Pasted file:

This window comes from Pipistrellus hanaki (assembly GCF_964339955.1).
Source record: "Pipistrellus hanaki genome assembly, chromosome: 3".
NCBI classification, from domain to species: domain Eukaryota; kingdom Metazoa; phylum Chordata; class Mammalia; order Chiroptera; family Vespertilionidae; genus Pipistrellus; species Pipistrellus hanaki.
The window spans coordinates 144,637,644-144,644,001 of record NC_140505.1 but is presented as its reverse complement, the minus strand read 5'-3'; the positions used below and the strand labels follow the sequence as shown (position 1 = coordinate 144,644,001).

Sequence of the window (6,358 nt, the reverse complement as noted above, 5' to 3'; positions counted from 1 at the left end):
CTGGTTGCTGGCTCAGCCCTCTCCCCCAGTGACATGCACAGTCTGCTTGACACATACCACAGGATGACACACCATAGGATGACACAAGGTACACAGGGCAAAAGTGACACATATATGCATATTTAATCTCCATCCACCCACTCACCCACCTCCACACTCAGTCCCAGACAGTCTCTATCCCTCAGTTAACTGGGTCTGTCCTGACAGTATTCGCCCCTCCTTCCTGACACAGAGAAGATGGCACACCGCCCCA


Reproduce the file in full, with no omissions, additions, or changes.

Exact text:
This window comes from Pipistrellus hanaki (assembly GCF_964339955.1).
Source record: "Pipistrellus hanaki genome assembly, chromosome: 3".
NCBI classification, from domain to species: domain Eukaryota; kingdom Metazoa; phylum Chordata; class Mammalia; order Chiroptera; family Vespertilionidae; genus Pipistrellus; species Pipistrellus hanaki.
The window spans coordinates 144,637,644-144,644,001 of record NC_140505.1 but is presented as its reverse complement, the minus strand read 5'-3'; the positions used below and the strand labels follow the sequence as shown (position 1 = coordinate 144,644,001).

Sequence of the window (6,358 nt, the reverse complement as noted above, 5' to 3'; positions counted from 1 at the left end):
CTGGTTGCTGGCTCAGCCCTCTCCCCCAGTGACATGCACAGTCTGCTTGACACATACCACAGGATGACACACCATAGGATGACACAAGGTACACAGGGCAAAAGTGACACATATATGCATATTTAATCTCCATCCACCCACTCACCCACCTCCACACTCAGTCCCAGACAGTCTCTATCCCTCAGTTAACTGGGTCTGTCCTGACAGTATTCGCCCCTCCTTCCTGACACAGAGAAGATGGCACACCGCCCCA